State of Emergency Declared for Southern California's Holy Fire; Infernos Grow in Northern California

At a Glance
Gov. Jerry Brown declared a state of emergency for areas impacted by the Holy Fire in Southern California.

In Northern California, the Mendocino Complex Fire may not be fully controlled for months, officials said.

The death toll in Northern California's Carr Fire increased to eight early Thursday morning.

California Gov. Jerry Brown has declared a state of emergency for areas impacted by an aggressive wildfire burning south of Los Angeles.

The emergency declaration was issued Thursday for Orange and Riverside counties because of the so-called Holy Fire, burning in the Cleveland National Forest. The inferno has chased some 20,000 residents from their homes, and others were urged, though not required, to evacuate.

"I don't know anything about the neighborhood," Lake Elsinore resident Josh Castro told after evacuating. "Hopefully I have a house in the morning."

The fire, which started on Monday, has grown to 28 square miles and is 5 percent contained. Gusty winds and triple-digit heat have complicated the firefighting efforts.

"These conditions will increase the likelihood of extreme fire behavior as well," said the U.S. Forest Service.

On Wednesday, officials announced that Forrest Gordon Clark, 51, was arrested and accused of arson in connection with the fire.

In total, more than 1,000 square miles of land have been burned during the recent California wildfire siege, according to Cal Fire officials, and more than 30,000 firefighters are currently deployed to fight 18 large active infernos.

Eighth Death Confirmed in Carr Fire
Fire officials on Thursday confirmed another death in the so-called Carr Fire that destroyed more than 1,000 homes in just a few days' time.

Andrew Brake, 40, died in a single-car accident on his way to work on the fire as a heavy equipment mechanic. He was a six-year Cal Fire veteran.

He became the eighth person to be killed by the Carr Fire, which has burned for more than two weeks in and around Redding, California.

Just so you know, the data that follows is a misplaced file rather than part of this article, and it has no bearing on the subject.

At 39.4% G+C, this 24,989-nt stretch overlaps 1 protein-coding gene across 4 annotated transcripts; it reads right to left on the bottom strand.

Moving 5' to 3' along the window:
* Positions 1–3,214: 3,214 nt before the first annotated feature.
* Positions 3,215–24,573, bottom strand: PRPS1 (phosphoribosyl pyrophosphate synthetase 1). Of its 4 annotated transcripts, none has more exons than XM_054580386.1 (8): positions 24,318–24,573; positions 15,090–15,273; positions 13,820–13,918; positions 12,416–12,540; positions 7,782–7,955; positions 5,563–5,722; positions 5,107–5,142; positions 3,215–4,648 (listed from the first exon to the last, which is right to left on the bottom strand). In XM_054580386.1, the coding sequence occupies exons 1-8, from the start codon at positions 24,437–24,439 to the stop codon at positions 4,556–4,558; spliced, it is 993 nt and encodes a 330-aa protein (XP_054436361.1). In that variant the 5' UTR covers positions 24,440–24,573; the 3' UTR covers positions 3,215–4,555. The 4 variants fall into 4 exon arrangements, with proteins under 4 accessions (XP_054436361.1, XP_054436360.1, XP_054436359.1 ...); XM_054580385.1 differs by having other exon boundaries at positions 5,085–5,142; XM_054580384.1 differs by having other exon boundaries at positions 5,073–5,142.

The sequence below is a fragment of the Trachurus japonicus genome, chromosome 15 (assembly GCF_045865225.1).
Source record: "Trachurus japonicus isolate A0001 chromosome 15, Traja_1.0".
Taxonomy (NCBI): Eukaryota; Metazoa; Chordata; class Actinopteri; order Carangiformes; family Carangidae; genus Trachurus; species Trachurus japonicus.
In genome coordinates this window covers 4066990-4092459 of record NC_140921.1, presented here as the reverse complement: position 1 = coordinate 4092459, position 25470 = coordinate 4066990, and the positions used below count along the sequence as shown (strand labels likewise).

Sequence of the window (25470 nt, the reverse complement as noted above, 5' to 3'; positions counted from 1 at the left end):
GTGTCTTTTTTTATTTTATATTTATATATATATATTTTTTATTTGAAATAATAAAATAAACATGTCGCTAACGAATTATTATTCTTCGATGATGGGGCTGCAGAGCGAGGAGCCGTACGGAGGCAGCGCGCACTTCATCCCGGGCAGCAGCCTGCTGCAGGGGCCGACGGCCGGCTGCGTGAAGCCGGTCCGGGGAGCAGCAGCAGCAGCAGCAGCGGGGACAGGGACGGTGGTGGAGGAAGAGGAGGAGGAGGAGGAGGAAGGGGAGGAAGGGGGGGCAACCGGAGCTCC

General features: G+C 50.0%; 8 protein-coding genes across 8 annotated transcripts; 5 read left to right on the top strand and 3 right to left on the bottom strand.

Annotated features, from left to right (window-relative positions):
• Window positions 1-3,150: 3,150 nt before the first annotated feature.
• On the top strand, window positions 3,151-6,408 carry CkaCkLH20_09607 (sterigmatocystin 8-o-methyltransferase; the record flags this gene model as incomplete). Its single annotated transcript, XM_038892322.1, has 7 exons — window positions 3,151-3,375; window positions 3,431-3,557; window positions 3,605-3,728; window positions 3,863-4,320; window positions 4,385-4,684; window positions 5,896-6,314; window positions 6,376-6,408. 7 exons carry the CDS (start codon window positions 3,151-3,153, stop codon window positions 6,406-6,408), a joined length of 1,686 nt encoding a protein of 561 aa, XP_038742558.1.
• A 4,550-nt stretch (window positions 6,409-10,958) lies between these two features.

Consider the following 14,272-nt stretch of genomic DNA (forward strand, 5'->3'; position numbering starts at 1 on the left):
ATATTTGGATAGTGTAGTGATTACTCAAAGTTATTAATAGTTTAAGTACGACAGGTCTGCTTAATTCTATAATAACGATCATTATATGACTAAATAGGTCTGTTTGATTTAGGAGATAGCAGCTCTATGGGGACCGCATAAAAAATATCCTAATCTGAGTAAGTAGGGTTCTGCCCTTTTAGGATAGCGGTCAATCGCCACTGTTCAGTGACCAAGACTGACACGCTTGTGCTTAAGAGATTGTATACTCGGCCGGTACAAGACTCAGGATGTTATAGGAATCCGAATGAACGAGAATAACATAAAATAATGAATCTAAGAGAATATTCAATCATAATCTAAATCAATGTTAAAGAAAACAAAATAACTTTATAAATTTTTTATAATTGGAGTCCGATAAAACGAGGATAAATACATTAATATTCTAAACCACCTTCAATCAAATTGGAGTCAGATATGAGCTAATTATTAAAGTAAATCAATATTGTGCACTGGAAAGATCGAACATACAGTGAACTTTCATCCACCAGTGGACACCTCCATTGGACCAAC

The Carr Fire is now the sixth most destructive wildfire in state history, according to Cal Fire records. It's also the 13th-deadliest and 10th-largest wildfire the Golden State has seen since records began.

The wildfire has destroyed nearly 1,600 structures, 1,077 of which are homes. More than 500 structures are still threatened by the blaze.

The inferno reportedly started when a tire blew on a tractor-trailer, which caused a spark as the rim of the tire struck the asphalt, CNN said.

The inferno was 51 percent contained as of Friday, according to Cal Fire. It has burned at least 283 square miles of land, an area larger than the city of Chicago. More than 38,000 people were forced to evacuate because of the fire, the Associated Press reported.

Mendocino Complex Fire Expected to Burn Until September
Firefighters say they have made good progress battling California's largest-ever wildfire, but they don't expect to have it fully under control until September.

The Mendocino Complex Fire, north of San Francisco, has grown to nearly the size of Los Angeles since it started two weeks ago. More than 480 square miles have burned, and the fire is 60 percent contained.

Cal Fire Battalion Chief Jonathan Cox told the AP the area has few natural barriers to slow flames and terrain that firefighters can't get to. So firefighters fall back to the nearest road, ridge or river, where they bulldoze a wide line and wait for the flames to come to them.

The fire, which has torched land in Mendocino, Colusa and Lake counties, has destroyed at least 119 homes and 110 other structures. Some 9,200 buildings are still threatened, Cal Fire said.

Monday, night, the fire's size surpassed last December's Thomas Fire, which burned more than 440 square miles in Ventura and Santa Barbara counties, claiming more than 1,000 structures and one life.

Nearly 20,000 people were ordered to evacuate in Lake and Mendocino counties as the blazes encroached on several towns surrounding Clear Lake. Evacuations were expanded in neighboring Glenn and Colusa counties, including an area just east of the boundary of Mendocino National Forest.

Authorities are investigating what caused the fires.

Source: weather

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